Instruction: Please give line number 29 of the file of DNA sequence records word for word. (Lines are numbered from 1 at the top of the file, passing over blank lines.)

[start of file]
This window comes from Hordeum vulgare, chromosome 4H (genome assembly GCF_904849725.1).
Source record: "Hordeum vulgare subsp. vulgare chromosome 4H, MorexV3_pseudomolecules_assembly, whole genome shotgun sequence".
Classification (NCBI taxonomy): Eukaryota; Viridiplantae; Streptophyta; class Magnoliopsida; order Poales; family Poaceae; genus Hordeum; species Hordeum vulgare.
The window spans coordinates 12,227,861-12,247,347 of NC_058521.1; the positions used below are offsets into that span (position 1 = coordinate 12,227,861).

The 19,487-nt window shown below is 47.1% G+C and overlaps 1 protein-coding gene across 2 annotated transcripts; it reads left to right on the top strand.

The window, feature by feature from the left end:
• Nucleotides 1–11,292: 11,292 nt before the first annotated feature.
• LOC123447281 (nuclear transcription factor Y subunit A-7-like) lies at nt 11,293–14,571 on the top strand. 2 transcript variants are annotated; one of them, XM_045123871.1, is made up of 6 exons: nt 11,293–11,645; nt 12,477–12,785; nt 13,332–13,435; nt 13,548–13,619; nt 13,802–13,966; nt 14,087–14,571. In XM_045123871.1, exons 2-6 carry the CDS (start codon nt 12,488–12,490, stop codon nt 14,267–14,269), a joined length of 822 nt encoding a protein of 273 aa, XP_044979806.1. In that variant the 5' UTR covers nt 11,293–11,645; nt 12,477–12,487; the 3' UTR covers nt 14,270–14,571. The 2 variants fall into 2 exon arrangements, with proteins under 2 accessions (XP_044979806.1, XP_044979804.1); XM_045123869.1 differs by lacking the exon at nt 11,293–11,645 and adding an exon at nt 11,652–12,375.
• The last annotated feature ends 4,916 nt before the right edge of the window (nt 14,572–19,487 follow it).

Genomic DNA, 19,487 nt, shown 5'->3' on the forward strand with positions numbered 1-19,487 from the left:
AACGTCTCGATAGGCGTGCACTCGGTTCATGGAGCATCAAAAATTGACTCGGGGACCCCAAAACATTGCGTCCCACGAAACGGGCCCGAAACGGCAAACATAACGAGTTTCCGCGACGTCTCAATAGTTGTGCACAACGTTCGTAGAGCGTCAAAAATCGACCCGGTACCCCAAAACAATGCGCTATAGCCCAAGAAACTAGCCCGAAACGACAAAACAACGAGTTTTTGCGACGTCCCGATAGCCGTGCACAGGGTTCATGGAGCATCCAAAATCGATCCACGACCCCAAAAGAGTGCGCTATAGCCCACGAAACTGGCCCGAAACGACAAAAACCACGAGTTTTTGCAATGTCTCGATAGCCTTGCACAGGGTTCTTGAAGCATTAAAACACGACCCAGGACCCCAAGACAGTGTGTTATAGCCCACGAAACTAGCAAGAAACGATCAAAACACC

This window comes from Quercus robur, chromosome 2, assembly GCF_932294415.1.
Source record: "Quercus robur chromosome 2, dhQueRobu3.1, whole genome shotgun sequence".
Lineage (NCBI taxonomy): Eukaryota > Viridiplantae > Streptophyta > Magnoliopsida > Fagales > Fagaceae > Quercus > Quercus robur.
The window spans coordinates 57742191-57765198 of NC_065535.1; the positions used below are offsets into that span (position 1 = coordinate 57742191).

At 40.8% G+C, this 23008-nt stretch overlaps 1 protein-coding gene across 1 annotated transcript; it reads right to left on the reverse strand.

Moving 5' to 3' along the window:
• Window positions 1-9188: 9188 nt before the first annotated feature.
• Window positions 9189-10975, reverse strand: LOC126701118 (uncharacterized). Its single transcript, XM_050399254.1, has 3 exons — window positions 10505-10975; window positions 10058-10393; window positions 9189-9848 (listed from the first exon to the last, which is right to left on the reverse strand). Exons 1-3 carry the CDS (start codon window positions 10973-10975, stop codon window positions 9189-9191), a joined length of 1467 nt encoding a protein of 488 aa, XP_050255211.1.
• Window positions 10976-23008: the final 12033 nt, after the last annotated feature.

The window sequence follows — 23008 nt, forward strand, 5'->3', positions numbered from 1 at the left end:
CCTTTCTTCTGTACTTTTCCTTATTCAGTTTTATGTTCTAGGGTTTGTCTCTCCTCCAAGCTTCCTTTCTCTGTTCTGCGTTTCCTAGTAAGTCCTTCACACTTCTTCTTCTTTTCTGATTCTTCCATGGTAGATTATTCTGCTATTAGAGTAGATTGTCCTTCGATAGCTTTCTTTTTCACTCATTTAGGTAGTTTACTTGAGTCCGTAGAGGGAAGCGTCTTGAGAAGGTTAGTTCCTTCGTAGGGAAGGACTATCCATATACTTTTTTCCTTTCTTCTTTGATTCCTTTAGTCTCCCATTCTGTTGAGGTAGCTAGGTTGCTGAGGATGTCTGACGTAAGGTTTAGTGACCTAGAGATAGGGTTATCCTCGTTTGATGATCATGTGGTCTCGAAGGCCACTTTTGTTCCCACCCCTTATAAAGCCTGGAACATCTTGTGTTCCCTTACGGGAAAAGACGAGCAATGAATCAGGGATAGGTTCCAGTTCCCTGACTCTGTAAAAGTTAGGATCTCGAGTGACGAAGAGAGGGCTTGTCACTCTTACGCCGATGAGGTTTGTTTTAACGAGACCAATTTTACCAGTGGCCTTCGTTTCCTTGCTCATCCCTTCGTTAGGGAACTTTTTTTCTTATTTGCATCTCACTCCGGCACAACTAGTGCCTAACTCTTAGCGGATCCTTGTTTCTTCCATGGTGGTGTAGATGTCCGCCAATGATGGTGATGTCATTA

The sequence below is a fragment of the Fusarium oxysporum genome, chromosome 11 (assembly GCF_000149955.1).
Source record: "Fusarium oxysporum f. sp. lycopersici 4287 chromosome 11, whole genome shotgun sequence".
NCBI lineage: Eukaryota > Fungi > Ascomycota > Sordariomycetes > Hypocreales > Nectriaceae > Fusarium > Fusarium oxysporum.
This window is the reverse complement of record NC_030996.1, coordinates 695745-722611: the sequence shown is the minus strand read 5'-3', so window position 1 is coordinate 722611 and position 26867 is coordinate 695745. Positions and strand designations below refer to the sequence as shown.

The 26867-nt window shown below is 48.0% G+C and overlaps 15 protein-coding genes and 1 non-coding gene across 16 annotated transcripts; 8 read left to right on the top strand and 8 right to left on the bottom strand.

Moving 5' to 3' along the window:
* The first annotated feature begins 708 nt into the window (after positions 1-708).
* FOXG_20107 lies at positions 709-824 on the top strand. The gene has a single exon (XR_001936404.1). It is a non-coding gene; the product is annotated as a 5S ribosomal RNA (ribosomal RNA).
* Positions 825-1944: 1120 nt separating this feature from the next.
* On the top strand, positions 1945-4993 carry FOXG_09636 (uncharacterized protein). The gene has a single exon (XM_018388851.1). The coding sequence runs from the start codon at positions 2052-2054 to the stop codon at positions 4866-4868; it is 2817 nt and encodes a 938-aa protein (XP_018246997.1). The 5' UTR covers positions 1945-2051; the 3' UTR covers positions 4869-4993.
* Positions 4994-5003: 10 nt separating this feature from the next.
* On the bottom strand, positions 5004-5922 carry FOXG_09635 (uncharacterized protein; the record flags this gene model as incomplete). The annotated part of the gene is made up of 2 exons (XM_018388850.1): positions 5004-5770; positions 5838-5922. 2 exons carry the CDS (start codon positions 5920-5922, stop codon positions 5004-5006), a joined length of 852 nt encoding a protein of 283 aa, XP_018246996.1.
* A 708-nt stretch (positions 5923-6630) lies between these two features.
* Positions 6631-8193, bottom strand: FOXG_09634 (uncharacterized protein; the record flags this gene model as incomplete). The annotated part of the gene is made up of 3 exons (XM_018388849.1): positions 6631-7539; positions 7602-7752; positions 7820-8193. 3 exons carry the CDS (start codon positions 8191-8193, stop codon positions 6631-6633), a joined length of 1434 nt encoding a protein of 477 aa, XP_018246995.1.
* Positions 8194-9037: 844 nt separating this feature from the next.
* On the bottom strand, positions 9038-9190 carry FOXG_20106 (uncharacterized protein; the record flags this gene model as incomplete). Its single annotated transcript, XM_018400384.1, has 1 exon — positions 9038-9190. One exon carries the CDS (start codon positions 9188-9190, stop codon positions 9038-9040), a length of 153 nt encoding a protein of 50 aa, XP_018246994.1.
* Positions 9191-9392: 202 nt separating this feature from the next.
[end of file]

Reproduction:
* The first annotated feature begins 708 nt into the window (after positions 1-708).